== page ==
CDC MMWR: Tobacco Product Use and Associated Factors Among Middle and High School Students — National Youth Tobacco Survey, United States, 2021

CDC’s Office on Smoking and Health and the U.S. Food and Drug Administration release the following article in the journal, Morbidity and Mortality Weekly Report.

Tobacco Product Use and Associated Factors Among Middle and High School Students — National Youth Tobacco Survey, United States, 2021

Youth tobacco remains a serious public health concern in 2021, with more than 9% (approximately 2.55 million) of middle and high school students reporting currently using a tobacco product.  E-cigarettes were the most common tobacco product currently used among students (cited by nearly 8% or approximately 2.06 million youth).

This study assessed data from the 2021 National Youth Tobacco Survey (NYTS).  Due to COVID-19 protocols, the 2021 NYTS was administered online to allow participation at home, school, or some other place, and therefore, these results cannot be compared with previous NYTS surveys that were primarily conducted on school campuses.  Tobacco product use was higher among certain populations, such as students who identified as lesbian, gay, or bisexual; among students who identified as transgender; and among students who reported increased symptom severity of psychological distress.  While the current use of any tobacco product was highest among studnets who were non-Hispanic White, non-Hispanic Black students reported the highest prevalence of current combustible tobacco product use, specifically cigars.  Importantly, approximately two-thirds of students who currently use tobacco products were seriously thinking about quitting.  However, multiple factors continue to promote product use and initiation among youth, including flavors (such as menthol), marketing, misperceptions of harm.  Parents, educators, youth advocates, and health care providers can help protect from the harms of tobacco products, including e-cigarettes, can help and encourage youth to quit.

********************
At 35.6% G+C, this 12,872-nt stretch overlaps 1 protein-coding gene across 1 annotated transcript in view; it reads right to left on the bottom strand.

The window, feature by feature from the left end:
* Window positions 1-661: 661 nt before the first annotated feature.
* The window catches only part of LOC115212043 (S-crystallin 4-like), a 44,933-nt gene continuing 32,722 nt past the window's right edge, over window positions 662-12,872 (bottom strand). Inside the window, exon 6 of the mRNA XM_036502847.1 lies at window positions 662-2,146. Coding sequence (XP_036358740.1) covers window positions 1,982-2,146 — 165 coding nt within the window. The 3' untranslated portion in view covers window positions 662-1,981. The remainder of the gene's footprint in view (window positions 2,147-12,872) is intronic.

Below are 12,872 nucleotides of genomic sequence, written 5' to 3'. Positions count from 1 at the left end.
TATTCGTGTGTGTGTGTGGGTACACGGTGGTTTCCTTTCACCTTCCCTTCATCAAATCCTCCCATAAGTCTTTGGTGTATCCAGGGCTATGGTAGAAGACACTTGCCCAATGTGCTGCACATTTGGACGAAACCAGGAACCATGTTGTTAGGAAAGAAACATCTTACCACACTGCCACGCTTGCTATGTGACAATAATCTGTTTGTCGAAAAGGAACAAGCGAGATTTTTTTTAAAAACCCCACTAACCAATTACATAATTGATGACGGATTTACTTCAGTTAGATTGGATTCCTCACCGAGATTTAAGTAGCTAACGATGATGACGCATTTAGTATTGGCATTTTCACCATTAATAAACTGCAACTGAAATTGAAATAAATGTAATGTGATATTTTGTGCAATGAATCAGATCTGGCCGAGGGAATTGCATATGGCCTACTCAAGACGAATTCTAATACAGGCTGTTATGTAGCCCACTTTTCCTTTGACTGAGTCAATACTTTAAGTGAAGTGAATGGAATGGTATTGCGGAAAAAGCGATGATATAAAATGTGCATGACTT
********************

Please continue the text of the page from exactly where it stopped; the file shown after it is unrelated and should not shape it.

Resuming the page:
The article is available here:
https://www.cdc.gov/mmwr/volumes/71/ss/ss7105a1.htm?s_cid=ss7105a1_w

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